No, film-killing bad is that the best that Lord knows how many credited and uncredited writers over the course of the film's lengthy, painful development could come up with for this monster hotel was to serve as the setting for yet another retelling of Romeo and Juliet. For real. The event that has everybody in attendance is that Dracula's daughter Mavis (Selena Gomez) is turning 118, and just at this same point, the first human to ever make it through the haunted forest and nightmarish landscape around the hotel (a clueless American, naturally), has shown up: this being Jonathan (Andy Samberg), a backpacker with an innocent streak several miles wide and a charming idiotic adorableness that sweeps Mavis right off her feet, as the two youngsters feel a "zing" of love at first sight, and the word "zing", which at first crops up just rarely as a sweet motif, ends up getting used about 900 by the time the movie wraps up, in every conceivable conjugation - "she felt the zing", "they zinged" "he's zinging", "it's so zing", "ohmigod, keep zinging, I'm about to zing".
But anyway, the human Jonathan is everything that Dracula has been saying humans aren't, for 117 years since his wife died (incidentally, the movie never pauses to wonder how vampires can procreate, or, having done so, why their offspring ages like a normal human child until she hits her teen years and stays there for a century), and the shit will hit the fan if the other monsters find out that humans aren't so bad. Plus, the vampire doesn't want his little girl dating anybody, regardless of mortality. But Comical and indeed Farcical situations ensure that his whole world comes crashing down in the most healthy, constructive way, as Lessons are Learned.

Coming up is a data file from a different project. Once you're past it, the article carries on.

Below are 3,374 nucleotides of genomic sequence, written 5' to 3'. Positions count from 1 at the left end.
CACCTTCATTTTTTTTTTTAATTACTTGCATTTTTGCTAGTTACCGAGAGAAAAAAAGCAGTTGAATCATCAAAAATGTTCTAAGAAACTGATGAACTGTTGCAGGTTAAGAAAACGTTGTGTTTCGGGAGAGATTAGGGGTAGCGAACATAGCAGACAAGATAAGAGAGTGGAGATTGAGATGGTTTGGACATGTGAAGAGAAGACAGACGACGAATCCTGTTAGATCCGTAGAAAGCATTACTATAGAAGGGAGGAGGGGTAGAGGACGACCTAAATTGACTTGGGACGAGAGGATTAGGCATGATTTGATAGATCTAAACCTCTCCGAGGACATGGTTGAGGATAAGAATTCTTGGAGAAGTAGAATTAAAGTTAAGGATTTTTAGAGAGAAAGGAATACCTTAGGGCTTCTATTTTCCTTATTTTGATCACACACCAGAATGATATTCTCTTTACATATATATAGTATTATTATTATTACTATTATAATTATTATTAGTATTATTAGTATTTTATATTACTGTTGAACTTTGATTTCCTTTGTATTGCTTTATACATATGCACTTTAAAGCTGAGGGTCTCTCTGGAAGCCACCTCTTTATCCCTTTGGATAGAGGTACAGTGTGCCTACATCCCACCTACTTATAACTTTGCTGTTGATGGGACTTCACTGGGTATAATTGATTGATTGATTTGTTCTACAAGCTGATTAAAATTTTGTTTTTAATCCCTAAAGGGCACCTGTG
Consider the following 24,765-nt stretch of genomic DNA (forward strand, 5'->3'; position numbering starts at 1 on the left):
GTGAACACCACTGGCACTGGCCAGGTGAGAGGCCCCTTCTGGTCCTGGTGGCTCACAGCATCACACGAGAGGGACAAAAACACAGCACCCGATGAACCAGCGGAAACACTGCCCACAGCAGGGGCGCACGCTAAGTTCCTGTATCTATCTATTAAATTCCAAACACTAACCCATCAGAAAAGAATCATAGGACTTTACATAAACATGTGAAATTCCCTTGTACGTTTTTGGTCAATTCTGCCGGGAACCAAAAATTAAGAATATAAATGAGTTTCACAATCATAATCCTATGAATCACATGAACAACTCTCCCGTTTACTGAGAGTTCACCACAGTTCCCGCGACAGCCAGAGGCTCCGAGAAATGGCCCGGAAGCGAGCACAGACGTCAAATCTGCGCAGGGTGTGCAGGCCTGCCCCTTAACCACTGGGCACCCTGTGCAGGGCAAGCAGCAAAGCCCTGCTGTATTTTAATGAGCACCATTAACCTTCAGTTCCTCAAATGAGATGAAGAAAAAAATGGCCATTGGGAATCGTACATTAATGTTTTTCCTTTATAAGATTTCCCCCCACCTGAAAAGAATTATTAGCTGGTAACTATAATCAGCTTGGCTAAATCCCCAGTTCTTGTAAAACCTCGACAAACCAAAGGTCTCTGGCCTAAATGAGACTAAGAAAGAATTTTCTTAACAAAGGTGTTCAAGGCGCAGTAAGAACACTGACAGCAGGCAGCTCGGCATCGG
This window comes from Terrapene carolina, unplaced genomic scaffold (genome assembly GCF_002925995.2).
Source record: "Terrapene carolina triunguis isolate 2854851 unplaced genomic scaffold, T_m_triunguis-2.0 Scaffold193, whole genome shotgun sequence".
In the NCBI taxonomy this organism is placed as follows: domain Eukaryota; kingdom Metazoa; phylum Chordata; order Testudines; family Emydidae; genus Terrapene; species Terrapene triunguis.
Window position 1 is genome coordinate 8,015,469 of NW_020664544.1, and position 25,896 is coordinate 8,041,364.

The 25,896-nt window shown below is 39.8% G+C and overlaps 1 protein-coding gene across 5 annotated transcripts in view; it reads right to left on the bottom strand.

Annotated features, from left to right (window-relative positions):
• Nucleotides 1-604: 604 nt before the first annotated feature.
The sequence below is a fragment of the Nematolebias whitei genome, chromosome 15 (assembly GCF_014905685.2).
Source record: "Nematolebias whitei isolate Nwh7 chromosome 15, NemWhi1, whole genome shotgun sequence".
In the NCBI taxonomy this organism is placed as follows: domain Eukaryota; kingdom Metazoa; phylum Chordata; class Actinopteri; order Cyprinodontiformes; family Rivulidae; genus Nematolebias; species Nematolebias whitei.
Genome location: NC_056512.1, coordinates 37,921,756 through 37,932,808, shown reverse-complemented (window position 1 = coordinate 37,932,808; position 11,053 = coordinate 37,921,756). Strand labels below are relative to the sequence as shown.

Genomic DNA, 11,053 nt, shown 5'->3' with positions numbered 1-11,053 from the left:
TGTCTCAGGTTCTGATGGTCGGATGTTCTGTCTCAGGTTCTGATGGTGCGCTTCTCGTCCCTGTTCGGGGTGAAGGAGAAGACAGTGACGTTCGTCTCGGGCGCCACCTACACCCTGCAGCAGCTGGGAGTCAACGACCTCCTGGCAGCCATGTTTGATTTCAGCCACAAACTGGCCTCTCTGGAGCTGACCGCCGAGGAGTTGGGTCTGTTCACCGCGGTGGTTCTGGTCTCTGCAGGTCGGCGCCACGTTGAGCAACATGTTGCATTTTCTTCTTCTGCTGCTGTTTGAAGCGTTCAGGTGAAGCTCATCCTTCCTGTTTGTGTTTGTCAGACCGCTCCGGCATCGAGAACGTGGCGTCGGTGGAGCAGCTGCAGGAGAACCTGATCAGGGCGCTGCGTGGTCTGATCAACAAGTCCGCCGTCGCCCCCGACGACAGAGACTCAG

Sure, you can look at it from the angle that this is all just children's movie boilerplate, not worth getting riled over; but it's such a damnable waste of a fun idea, that in addition to wasting an original concept - vanishingly rare these days - on the most stock narrative in the history of Western storytelling, absolutely ruins its monsters by sanding off everything but their visual iconography (Dracula briefly watches, and is offended by, Twilight, a gag for which the word "hypocrisy" is not nearly strong enough), except for one scene in which the wolfman devours a flock of sheep; not accidentally, the only moment where that character is even a little bit funny. Really, the whole thing is yet another dime store "wackily inappropriate pop culture references" movie like every other American animated movie that isn't made by Pixar,* distinguished primarily by Adam Sandler's cheesy (pointedly, I hope) Bela Lugosi accent, which is itself only of interest because, it turns out, Sandler doing a funny vampire accent is considerably less annoying than Sandler talking like he normally does.
A waste of a strong style, a waste of a strong concept, a waste of everything but its dismal voice cast, who give exactly the perfunctory, shallow performances you would anticipate: and it is the waste, rather than its limited quality (for it is, really, just feverishly mediocre, without being aggressively bad), that makes the film so dementedly unpleasant to watch. There are a hundred ways I can think of to fix Hotel Transylvania; there was just the one way for it to be this stupid, and bless 'em, but the filmmakers dove right in and found it.